9. Kirk

    Kirk Senior Member

    RE: Heads up towing



    I sent a note to Blue Ox about this thread. Below is the response that I just received.

    [SIZE= 10pt]Kirk,[/SIZE]
    [SIZE= 10pt][/SIZE]
    [SIZE= 10pt]Thank you for sending your email. We have been notified of the post and have sent a response, I have attached a copy of the response for your review. [/SIZE]
    [SIZE= 10pt][/SIZE]
    Stan Rubin and other interested parties.
    Please allow me to introduce myself. My name is Jim Huston and I am the President of Automatic Equipment Manufacturing Co. dba Blue Ox. We have been in business since 1925 and are proud of the products we make. We have not stayed in business all of these years by producing inferior products and ignoring customer inputs. Being from the “old school” I have a deep sense of responsibility for our actions. If we, as a company, do something wrong we will make it right. I do not post to these venues but feel I must present the “other side” of this story.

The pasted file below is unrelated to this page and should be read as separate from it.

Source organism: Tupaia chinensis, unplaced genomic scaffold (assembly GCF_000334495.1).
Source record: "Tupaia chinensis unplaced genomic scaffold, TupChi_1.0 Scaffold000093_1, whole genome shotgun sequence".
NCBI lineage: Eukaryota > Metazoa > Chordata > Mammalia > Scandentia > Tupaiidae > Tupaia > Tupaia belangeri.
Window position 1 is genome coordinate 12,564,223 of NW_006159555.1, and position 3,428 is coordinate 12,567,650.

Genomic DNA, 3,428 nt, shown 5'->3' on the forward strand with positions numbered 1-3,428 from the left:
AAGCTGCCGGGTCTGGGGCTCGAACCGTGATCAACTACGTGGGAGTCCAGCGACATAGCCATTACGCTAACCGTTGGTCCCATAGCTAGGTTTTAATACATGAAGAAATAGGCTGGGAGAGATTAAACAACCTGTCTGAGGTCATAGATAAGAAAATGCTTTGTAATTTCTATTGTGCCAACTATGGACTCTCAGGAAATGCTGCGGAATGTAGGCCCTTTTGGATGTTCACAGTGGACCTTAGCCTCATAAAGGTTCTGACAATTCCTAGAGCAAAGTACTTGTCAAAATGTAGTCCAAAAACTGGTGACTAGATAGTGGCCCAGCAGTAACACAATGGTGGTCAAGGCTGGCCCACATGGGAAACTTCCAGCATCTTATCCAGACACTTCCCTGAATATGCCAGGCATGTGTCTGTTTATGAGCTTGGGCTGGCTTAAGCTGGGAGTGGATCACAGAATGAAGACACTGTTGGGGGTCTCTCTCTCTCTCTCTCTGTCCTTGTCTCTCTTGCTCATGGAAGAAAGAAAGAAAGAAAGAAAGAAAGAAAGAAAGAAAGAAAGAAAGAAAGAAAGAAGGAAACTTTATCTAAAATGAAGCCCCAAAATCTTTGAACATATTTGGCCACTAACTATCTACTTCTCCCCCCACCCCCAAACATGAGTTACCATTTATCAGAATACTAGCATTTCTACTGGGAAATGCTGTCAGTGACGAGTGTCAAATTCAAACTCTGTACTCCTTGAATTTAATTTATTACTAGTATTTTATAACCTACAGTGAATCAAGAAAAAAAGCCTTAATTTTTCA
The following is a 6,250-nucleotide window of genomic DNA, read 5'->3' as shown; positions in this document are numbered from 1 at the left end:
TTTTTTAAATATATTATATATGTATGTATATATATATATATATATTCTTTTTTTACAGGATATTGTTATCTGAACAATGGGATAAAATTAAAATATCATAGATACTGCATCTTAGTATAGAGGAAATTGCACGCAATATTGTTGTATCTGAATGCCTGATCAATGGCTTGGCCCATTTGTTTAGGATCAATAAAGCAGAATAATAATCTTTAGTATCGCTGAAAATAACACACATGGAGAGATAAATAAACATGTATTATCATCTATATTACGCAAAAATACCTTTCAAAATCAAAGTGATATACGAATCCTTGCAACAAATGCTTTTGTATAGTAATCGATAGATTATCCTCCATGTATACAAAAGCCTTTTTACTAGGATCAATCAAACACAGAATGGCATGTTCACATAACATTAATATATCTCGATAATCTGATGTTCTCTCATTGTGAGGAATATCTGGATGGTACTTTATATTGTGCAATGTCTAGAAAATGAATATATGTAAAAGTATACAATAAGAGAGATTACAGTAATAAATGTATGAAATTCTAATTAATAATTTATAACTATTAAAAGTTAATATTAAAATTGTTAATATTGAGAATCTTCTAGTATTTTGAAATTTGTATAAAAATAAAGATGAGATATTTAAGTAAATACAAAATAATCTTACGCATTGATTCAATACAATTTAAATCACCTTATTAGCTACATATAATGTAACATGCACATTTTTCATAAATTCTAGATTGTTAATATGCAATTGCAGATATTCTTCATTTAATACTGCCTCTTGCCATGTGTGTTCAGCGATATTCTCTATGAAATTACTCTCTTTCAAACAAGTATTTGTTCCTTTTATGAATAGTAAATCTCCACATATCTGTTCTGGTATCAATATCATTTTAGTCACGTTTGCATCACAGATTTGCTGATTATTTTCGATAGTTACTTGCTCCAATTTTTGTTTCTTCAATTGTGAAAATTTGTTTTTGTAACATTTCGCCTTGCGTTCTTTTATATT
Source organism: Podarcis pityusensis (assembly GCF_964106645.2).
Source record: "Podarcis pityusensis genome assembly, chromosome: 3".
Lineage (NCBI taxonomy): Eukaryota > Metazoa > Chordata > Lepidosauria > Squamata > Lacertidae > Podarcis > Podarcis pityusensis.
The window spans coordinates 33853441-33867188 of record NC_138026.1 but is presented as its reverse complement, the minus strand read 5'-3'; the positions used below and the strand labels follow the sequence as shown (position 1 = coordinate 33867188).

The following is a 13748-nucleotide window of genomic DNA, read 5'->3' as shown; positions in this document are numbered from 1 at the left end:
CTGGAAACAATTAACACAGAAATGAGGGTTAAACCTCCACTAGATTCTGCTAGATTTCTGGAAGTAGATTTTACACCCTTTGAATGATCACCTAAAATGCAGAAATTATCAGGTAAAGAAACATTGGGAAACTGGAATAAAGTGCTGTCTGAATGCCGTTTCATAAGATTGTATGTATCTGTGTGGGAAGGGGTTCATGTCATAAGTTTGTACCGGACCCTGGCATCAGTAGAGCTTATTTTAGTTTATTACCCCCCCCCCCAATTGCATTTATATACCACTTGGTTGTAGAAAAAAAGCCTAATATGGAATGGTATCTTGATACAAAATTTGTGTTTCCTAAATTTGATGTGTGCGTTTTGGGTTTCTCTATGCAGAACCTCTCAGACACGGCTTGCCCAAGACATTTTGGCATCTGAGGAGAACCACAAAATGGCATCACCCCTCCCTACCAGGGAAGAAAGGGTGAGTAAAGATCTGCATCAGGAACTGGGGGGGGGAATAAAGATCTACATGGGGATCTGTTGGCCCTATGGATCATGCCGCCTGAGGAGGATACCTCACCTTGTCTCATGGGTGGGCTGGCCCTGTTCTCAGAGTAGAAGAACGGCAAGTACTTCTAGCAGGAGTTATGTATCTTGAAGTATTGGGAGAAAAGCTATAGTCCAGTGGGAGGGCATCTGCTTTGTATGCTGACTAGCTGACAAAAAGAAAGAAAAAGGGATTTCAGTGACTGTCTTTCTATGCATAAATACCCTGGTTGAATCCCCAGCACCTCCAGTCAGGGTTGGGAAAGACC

Mr. Rubin tows his Honda behind a 5th wheel travel trailer, a practice we can not endorse. Mr. Rubin also chose not to submit his warranty card which points out the fact that the product needs to be returned, at the customer expense, for an evaluation if there is a problem. To date, we have produced in excess of 3300 BX2246 base plates – this is the only one in our extensive data base that has failed in this manner.